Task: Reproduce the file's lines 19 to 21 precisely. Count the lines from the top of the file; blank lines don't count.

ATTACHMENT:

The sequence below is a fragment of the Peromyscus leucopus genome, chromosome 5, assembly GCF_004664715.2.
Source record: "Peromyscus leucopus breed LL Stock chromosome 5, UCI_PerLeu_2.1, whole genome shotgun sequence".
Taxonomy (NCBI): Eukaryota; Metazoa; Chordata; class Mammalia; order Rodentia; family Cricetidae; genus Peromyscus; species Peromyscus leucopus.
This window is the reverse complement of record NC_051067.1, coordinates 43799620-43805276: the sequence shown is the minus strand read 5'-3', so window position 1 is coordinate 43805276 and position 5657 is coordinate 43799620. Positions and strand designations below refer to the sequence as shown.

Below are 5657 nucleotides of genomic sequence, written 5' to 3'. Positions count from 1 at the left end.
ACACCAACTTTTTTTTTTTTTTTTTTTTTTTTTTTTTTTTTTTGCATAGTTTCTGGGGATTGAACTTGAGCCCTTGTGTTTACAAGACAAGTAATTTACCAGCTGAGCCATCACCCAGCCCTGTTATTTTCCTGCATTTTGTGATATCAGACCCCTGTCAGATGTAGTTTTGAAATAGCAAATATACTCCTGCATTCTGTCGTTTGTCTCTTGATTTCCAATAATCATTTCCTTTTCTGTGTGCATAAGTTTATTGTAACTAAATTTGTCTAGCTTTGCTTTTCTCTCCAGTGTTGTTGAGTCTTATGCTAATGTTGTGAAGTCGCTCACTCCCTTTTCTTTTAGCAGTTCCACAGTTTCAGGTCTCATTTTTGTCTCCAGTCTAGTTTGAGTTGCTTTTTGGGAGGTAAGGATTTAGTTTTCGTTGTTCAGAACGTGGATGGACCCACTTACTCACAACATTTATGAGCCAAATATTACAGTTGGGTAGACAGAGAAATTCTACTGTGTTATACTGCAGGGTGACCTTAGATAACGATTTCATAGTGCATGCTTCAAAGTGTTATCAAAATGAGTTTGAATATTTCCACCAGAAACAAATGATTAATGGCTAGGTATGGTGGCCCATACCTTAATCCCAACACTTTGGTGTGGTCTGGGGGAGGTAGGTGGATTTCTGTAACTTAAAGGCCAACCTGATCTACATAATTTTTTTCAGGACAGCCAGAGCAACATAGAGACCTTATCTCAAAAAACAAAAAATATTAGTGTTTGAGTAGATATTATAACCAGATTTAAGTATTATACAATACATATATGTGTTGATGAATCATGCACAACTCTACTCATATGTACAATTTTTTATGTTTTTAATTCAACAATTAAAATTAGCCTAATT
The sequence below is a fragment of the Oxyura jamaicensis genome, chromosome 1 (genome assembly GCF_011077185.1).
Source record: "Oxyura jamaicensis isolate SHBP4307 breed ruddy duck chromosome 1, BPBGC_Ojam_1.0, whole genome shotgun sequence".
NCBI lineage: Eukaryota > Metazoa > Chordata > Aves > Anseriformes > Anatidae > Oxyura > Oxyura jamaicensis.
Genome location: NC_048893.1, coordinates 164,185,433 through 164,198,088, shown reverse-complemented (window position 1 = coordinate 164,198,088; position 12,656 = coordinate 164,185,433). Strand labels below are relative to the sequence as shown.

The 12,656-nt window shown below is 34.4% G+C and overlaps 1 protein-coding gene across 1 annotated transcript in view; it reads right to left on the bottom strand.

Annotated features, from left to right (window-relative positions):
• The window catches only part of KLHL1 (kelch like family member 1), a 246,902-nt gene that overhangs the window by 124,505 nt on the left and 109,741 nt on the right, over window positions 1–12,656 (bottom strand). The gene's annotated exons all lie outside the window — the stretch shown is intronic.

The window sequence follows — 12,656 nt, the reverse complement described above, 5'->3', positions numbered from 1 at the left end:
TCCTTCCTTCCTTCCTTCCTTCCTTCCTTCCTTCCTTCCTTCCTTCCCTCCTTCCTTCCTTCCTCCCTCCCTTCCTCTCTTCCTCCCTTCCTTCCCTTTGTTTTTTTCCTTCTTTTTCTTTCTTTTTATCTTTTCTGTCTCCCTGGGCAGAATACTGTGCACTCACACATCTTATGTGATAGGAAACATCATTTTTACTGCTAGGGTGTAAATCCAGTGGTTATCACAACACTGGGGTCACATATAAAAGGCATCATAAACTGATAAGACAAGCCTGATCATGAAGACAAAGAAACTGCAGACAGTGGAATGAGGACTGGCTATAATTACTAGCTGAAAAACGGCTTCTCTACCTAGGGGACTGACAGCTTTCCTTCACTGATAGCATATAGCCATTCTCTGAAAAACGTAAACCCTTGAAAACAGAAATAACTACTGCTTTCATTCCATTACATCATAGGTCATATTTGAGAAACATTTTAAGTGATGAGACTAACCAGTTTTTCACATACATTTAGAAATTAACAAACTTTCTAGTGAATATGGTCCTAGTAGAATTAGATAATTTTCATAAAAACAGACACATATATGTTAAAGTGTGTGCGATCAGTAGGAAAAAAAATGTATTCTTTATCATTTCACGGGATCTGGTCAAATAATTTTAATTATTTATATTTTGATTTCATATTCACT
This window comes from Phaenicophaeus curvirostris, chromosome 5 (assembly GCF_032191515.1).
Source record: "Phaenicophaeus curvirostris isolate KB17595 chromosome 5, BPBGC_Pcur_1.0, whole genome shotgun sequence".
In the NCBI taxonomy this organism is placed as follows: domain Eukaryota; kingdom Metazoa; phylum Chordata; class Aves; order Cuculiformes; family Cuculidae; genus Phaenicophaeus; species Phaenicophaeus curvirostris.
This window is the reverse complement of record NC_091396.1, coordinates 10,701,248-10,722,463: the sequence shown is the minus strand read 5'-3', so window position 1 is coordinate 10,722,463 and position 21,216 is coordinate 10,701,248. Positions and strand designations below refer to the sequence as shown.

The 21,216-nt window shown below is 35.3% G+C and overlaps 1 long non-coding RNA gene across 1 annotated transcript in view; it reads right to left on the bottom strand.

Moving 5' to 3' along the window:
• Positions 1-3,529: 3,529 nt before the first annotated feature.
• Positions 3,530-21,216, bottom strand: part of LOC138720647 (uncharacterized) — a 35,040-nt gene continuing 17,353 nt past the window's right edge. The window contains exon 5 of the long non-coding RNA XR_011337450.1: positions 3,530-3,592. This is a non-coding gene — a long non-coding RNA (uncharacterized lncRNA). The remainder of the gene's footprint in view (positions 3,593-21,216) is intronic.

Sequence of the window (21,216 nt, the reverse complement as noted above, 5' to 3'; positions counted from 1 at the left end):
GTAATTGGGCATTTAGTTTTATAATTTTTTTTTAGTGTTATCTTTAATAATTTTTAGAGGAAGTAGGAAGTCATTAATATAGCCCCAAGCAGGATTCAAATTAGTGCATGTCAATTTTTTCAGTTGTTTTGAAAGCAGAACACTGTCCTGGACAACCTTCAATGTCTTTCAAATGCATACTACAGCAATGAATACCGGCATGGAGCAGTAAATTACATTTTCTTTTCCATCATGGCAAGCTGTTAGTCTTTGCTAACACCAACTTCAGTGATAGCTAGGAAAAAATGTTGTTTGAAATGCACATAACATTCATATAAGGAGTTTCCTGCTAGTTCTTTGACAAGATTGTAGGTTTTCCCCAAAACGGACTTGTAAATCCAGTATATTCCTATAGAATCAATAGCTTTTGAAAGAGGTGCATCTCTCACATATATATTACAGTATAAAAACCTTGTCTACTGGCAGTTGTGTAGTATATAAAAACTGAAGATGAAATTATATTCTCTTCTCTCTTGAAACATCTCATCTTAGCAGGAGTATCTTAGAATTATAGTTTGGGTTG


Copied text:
This window is the reverse complement of record NC_091396.1, coordinates 10,701,248-10,722,463: the sequence shown is the minus strand read 5'-3', so window position 1 is coordinate 10,722,463 and position 21,216 is coordinate 10,701,248. Positions and strand designations below refer to the sequence as shown.

The 21,216-nt window shown below is 35.3% G+C and overlaps 1 long non-coding RNA gene across 1 annotated transcript in view; it reads right to left on the bottom strand.

Moving 5' to 3' along the window: